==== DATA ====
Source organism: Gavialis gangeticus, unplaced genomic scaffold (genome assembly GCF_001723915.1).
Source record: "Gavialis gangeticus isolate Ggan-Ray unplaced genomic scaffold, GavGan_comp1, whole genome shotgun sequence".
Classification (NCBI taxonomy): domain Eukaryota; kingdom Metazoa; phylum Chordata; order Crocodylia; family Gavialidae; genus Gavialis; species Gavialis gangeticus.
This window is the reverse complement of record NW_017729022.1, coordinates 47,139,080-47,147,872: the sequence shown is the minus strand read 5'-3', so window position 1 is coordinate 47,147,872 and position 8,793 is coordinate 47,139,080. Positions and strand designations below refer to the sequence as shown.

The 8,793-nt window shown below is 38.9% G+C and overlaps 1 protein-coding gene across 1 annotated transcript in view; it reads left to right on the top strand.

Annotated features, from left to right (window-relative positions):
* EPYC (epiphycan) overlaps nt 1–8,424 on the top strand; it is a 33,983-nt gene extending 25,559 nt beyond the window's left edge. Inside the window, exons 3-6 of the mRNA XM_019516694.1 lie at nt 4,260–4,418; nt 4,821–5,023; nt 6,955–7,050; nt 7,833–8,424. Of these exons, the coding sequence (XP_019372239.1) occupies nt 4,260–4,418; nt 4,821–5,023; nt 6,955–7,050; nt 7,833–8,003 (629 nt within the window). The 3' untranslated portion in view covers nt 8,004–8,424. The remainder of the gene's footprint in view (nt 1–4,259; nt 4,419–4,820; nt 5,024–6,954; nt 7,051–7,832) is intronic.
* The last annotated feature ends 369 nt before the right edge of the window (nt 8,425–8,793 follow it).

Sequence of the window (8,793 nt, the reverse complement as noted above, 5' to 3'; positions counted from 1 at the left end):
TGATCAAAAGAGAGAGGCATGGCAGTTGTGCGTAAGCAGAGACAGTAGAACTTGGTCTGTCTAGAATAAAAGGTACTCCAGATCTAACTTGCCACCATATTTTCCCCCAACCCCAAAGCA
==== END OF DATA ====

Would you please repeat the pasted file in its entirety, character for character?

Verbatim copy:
Source organism: Gavialis gangeticus, unplaced genomic scaffold (genome assembly GCF_001723915.1).
Source record: "Gavialis gangeticus isolate Ggan-Ray unplaced genomic scaffold, GavGan_comp1, whole genome shotgun sequence".
Classification (NCBI taxonomy): domain Eukaryota; kingdom Metazoa; phylum Chordata; order Crocodylia; family Gavialidae; genus Gavialis; species Gavialis gangeticus.
This window is the reverse complement of record NW_017729022.1, coordinates 47,139,080-47,147,872: the sequence shown is the minus strand read 5'-3', so window position 1 is coordinate 47,147,872 and position 8,793 is coordinate 47,139,080. Positions and strand designations below refer to the sequence as shown.

The 8,793-nt window shown below is 38.9% G+C and overlaps 1 protein-coding gene across 1 annotated transcript in view; it reads left to right on the top strand.

Annotated features, from left to right (window-relative positions):
* EPYC (epiphycan) overlaps nt 1–8,424 on the top strand; it is a 33,983-nt gene extending 25,559 nt beyond the window's left edge. Inside the window, exons 3-6 of the mRNA XM_019516694.1 lie at nt 4,260–4,418; nt 4,821–5,023; nt 6,955–7,050; nt 7,833–8,424. Of these exons, the coding sequence (XP_019372239.1) occupies nt 4,260–4,418; nt 4,821–5,023; nt 6,955–7,050; nt 7,833–8,003 (629 nt within the window). The 3' untranslated portion in view covers nt 8,004–8,424. The remainder of the gene's footprint in view (nt 1–4,259; nt 4,419–4,820; nt 5,024–6,954; nt 7,051–7,832) is intronic.
* The last annotated feature ends 369 nt before the right edge of the window (nt 8,425–8,793 follow it).

Sequence of the window (8,793 nt, the reverse complement as noted above, 5' to 3'; positions counted from 1 at the left end):
TGATCAAAAGAGAGAGGCATGGCAGTTGTGCGTAAGCAGAGACAGTAGAACTTGGTCTGTCTAGAATAAAAGGTACTCCAGATCTAACTTGCCACCATATTTTCCCCCAACCCCAAAGCA